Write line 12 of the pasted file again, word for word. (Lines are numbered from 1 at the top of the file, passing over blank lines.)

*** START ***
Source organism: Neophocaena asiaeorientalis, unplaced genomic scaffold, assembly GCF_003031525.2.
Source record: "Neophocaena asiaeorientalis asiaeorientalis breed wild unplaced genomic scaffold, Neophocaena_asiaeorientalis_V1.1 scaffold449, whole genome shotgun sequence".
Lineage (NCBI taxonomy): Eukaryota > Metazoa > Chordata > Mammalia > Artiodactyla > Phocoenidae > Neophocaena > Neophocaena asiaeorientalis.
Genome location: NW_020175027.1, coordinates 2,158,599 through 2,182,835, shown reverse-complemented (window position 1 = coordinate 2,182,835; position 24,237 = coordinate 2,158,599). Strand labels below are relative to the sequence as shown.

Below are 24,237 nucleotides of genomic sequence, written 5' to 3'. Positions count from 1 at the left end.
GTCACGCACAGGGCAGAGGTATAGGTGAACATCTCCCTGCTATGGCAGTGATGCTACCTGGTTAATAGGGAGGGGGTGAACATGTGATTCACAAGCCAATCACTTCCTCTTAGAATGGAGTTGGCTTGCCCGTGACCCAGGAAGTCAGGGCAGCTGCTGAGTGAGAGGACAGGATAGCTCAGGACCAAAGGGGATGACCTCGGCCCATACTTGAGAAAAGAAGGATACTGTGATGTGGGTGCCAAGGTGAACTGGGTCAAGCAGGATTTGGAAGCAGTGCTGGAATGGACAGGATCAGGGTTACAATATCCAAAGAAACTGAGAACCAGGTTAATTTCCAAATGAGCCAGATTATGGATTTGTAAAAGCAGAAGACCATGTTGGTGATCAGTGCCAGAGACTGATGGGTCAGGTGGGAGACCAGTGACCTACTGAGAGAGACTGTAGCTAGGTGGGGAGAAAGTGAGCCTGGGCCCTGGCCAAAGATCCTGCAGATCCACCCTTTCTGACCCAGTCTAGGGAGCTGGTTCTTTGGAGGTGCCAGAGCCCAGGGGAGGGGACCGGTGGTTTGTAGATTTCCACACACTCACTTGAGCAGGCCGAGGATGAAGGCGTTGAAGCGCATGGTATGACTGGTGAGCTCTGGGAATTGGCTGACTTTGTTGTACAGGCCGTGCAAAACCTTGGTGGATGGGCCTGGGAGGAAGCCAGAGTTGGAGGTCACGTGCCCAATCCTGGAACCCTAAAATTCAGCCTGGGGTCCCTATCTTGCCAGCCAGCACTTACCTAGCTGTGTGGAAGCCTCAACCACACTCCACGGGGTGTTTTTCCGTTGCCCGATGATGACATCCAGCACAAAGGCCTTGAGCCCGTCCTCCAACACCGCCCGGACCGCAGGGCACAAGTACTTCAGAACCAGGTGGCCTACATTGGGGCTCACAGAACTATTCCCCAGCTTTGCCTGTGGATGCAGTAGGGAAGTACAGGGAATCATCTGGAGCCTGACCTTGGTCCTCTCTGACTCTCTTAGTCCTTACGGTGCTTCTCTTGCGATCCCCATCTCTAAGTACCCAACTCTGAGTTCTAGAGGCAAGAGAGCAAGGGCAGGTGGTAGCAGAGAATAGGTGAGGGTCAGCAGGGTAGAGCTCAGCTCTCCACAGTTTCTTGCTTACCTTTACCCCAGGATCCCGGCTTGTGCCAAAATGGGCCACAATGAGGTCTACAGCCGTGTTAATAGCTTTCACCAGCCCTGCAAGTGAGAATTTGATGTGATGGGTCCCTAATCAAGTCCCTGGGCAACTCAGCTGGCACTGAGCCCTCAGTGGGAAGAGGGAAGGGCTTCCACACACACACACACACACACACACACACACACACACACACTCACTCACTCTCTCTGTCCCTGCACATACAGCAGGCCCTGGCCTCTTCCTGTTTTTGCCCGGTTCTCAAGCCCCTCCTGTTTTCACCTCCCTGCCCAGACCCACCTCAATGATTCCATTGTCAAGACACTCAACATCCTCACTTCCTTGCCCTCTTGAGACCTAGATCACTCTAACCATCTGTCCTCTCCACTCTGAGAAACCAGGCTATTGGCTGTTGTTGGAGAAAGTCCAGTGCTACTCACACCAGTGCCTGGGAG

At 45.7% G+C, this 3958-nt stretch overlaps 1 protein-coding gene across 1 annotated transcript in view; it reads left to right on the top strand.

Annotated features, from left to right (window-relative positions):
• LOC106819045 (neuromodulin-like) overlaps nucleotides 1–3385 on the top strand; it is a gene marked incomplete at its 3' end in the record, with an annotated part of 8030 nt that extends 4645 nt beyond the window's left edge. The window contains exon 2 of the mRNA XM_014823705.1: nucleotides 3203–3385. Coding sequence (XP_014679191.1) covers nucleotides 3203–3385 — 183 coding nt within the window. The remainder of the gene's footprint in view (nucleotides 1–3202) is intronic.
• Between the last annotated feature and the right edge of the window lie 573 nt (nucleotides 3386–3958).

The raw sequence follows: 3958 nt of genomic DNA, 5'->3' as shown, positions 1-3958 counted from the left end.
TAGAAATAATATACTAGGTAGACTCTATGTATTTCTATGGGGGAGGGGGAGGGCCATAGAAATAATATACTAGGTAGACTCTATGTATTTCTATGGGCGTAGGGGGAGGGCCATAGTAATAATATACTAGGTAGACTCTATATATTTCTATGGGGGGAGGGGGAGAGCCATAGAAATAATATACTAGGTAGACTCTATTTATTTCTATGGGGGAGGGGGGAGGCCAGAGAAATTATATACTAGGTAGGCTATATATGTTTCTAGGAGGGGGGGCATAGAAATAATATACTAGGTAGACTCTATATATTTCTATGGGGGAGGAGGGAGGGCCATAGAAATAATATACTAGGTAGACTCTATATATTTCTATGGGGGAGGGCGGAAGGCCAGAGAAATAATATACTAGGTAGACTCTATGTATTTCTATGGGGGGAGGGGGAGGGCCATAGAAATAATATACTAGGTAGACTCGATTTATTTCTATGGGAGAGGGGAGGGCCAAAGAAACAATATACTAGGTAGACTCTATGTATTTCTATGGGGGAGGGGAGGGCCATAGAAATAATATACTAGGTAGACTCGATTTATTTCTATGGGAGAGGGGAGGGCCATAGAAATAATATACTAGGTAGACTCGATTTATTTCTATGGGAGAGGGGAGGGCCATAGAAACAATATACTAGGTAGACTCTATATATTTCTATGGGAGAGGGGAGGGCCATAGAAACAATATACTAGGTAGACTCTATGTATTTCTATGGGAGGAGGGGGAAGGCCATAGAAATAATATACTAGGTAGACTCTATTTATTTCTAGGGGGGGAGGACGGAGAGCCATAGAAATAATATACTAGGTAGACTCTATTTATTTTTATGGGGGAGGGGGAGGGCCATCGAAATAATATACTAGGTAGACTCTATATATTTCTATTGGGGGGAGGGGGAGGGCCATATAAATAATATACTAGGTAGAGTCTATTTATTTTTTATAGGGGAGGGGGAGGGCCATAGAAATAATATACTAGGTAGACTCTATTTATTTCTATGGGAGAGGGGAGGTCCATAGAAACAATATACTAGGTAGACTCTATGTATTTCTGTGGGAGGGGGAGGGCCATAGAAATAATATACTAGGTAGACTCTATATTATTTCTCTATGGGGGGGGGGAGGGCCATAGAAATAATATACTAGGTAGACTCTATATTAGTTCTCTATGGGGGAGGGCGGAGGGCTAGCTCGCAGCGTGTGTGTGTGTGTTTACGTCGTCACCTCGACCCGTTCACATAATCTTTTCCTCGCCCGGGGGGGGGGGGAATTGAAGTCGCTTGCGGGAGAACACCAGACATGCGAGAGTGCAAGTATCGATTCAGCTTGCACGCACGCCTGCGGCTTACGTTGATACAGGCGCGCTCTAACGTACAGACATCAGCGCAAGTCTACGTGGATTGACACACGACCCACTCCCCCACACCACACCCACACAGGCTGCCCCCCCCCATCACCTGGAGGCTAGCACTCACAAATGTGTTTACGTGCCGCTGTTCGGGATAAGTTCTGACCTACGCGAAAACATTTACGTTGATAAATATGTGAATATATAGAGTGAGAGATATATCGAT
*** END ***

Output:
TAGAAATAATATACTAGGTAGACTCTATGTATTTCTATGGGGGAGGGGGAGGGCCATAGAAATAATATACTAGGTAGACTCTATGTATTTCTATGGGCGTAGGGGGAGGGCCATAGTAATAATATACTAGGTAGACTCTATATATTTCTATGGGGGGAGGGGGAGAGCCATAGAAATAATATACTAGGTAGACTCTATTTATTTCTATGGGGGAGGGGGGAGGCCAGAGAAATTATATACTAGGTAGGCTATATATGTTTCTAGGAGGGGGGGCATAGAAATAATATACTAGGTAGACTCTATATATTTCTATGGGGGAGGAGGGAGGGCCATAGAAATAATATACTAGGTAGACTCTATATATTTCTATGGGGGAGGGCGGAAGGCCAGAGAAATAATATACTAGGTAGACTCTATGTATTTCTATGGGGGGAGGGGGAGGGCCATAGAAATAATATACTAGGTAGACTCGATTTATTTCTATGGGAGAGGGGAGGGCCAAAGAAACAATATACTAGGTAGACTCTATGTATTTCTATGGGGGAGGGGAGGGCCATAGAAATAATATACTAGGTAGACTCGATTTATTTCTATGGGAGAGGGGAGGGCCATAGAAATAATATACTAGGTAGACTCGATTTATTTCTATGGGAGAGGGGAGGGCCATAGAAACAATATACTAGGTAGACTCTATATATTTCTATGGGAGAGGGGAGGGCCATAGAAACAATATACTAGGTAGACTCTATGTATTTCTATGGGAGGAGGGGGAAGGCCATAGAAATAATATACTAGGTAGACTCTATTTATTTCTAGGGGGGGAGGACGGAGAGCCATAGAAATAATATACTAGGTAGACTCTATTTATTTTTATGGGGGAGGGGGAGGGCCATCGAAATAATATACTAGGTAGACTCTATATATTTCTATTGGGGGGAGGGGGAGGGCCATATAAATAATATACTAGGTAGAGTCTATTTATTTTTTATAGGGGAGGGGGAGGGCCATAGAAATAATATACTAGGTAGACTCTATTTATTTCTATGGGAGAGGGGAGGTCCATAGAAACAATATACTAGGTAGACTCTATGTATTTCTGTGGGAGGGGGAGGGCCATAGAAATAATATACTAGGTAGACTCTATATTATTTCTCTATGGGGGGGGGGAGGGCCATAGAAATAATATACTAGGTAGACTCTATATTAGTTCTCTATGGGGGAGGGCGGAGGGCTAGCTCGCAGCGTGTGTGTGTGTGTTTACGTCGTCACCTCGACCCGTTCACATAATCTTTTCCTCGCCCGGGGGGGGGGGGAATTGAAGTCGCTTGCGGGAGAACACCAGACATGCGAGAGTGCAAGTATCGATTCAGCTTGCACGCACGCCTGCGGCTTACGTTGATACAGGCGCGCTCTAACGTACAGACATCAGCGCAAGTCTACGTGGATTGACACACGACCCACTCCCCCACACCACACCCACACAGGCTGCCCCCCCCCATCACCTGGAGGCTAGCACTCACAAATGTGTTTACGTGCCGCTGTTCGGGATAAGTTCTGACCTACGCGAAAACATTTACGTTGATAAATATGTGAATATATAGAGTGAGAGATATATCGAT